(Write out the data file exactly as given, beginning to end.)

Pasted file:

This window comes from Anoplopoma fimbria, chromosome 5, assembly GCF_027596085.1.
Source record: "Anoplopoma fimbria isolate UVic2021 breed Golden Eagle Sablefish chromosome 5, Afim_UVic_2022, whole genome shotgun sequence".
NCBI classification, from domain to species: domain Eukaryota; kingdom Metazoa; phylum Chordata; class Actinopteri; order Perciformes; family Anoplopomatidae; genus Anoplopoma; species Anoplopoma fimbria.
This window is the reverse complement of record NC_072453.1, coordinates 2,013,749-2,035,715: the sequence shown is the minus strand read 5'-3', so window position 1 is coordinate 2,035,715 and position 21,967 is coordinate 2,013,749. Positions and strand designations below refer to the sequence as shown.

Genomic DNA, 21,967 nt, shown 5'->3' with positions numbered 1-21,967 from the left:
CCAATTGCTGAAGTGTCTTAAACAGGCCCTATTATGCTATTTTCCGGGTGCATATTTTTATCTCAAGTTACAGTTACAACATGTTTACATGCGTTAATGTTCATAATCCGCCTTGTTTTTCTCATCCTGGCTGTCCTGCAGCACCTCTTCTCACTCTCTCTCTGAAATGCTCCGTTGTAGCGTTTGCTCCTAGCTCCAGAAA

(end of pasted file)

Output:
This window comes from Anoplopoma fimbria, chromosome 5, assembly GCF_027596085.1.
Source record: "Anoplopoma fimbria isolate UVic2021 breed Golden Eagle Sablefish chromosome 5, Afim_UVic_2022, whole genome shotgun sequence".
NCBI classification, from domain to species: domain Eukaryota; kingdom Metazoa; phylum Chordata; class Actinopteri; order Perciformes; family Anoplopomatidae; genus Anoplopoma; species Anoplopoma fimbria.
This window is the reverse complement of record NC_072453.1, coordinates 2,013,749-2,035,715: the sequence shown is the minus strand read 5'-3', so window position 1 is coordinate 2,035,715 and position 21,967 is coordinate 2,013,749. Positions and strand designations below refer to the sequence as shown.

Genomic DNA, 21,967 nt, shown 5'->3' with positions numbered 1-21,967 from the left:
CCAATTGCTGAAGTGTCTTAAACAGGCCCTATTATGCTATTTTCCGGGTGCATATTTTTATCTCAAGTTACAGTTACAACATGTTTACATGCGTTAATGTTCATAATCCGCCTTGTTTTTCTCATCCTGGCTGTCCTGCAGCACCTCTTCTCACTCTCTCTCTGAAATGCTCCGTTGTAGCGTTTGCTCCTAGCTCCAGAAA